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Stories of Interest
- Sarah ten Siethoff is New Associate Director of SEC Investment Management Rulemaking Office
- Catherine Keating Appointed CEO of BNY Mellon Wealth Management
- Credit Suisse to Pay $47Mn to Resolve DOJ Asia Probe
- SEC Chair Clayton Goes 'Hat in Hand' Before Congress on 2019 Budget Request
- SEC's Opening Remarks to the Elder Justice Coordinating Council
- Massachusetts Jury Convicts CA Attorney of Securities Fraud
- Deutsche Bank Says 3 Senior Investment Bankers to Leave Firm
- World’s Biggest Hedge Fund Reportedly ‘Bearish On Financial Assets’
- SEC Fines Constant Contact, Popular Email Marketer, for Overstating Subscriber Numbers
- SocGen Agrees to Pay $1.3 Billion to End Libya, Libor Probes
- Cryptocurrency Exchange Bitfinex Briefly Halts Trading After Cyber Attack
- SEC Names Valerie Szczepanik Senior Advisor for Digital Assets and Innovation
- SEC Modernizes Delivery of Fund Reports, Seeks Public Feedback on Improving Fund Disclosure
- NYSE Says SEC Plan to Limit Exchange Rebates Would Hurt Investors
- Deutsche Bank faces another challenge with Fed stress test
- Former JPMorgan Broker Files racial discrimination suit against company
- $3.3Mn Winning Bid for Lunch with Warren Buffett
- Julie Erhardt is SEC's New Acting Chief Risk Officer
- Chyhe Becker is SEC's New Acting Chief Economist, Acting Director of Economic and Risk Analysis Division
- Getting a Handle on Virtual Currencies - FINRA
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NEWSLETTERS & ALERTS
Mitigating the Problems When 'Sh_t Hits the Fan'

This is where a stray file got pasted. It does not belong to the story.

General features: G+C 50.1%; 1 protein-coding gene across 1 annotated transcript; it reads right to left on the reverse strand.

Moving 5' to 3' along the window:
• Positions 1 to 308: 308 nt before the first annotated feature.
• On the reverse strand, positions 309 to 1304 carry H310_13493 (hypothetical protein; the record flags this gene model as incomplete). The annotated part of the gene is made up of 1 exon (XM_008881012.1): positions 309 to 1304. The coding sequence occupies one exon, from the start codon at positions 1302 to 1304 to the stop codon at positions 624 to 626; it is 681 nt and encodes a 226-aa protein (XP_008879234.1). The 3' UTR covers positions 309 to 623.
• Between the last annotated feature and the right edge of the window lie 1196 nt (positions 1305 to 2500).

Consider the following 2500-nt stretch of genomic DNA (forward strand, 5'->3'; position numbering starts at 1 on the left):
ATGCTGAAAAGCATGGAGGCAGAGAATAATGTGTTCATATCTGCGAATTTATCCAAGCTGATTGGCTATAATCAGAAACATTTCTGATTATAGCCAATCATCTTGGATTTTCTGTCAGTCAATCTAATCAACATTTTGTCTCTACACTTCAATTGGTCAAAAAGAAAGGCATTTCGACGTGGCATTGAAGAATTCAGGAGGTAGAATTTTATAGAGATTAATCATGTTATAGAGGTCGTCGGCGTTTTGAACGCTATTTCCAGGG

[Image: from toonpool.com]
by Howard Haykin
At some point in time, every firm will need to upgrade or replace its electronic records storage system. And at that moment, firms need to anticipate the many things that can go wrong – because, as we all know, ‘sh_t is bound to hit the fan’. Just ask Virtu Financial Capital Markets.
While I’m not familiar with all the specifics of Virtu’s disciplinary case or the details of its e-records storage system conversion, this much can be said from FINRA’s findings: while transitioning from a WORM-compliance electronic system, this market maker encountered numerous problems:
- the firm failed to retain 46 million transaction records;
- the firm didn’t notify FINRA in advance that it was retaining a new vendor;
- the firm didn’t implement an audit system to monitor the inputting of records to the new system;
- the firm didn’t obtain a required attestation from the vendor; and,
- violations continued to crop up 4 years after the transition. [See FINRA AWC #2016051831201.]
While it may be obvious to say, enormous planning and ongoing project management are necessary for any significant infrastructure make-overs or upgrades. And, when unplanned problems occur - like transaction records not uploading or being retained – firms must have the wherewithal to promptly detect them and act on them. A Plan B and even a Plan C must be in place.
Why so important? Beyond effective infrastructure logistics, when FINRA metes out disciplinary sanctions in response to any resulting violations, it will view in a more favorable light a firm that acted in good faith, sought guidance about its obligations, yet subsequently violated the rules. [See ‘FINRA’s Susan Schroeder on Enforcement Actions’.] Such intentions were not apparent with Virtu, where numerous violations and deficiencies continued to crop up for 4 years after the firm transitioned to its new storage system.
INTENTIONS. PLANNING. IMPLEMENTATION. RESPONSIVENESS.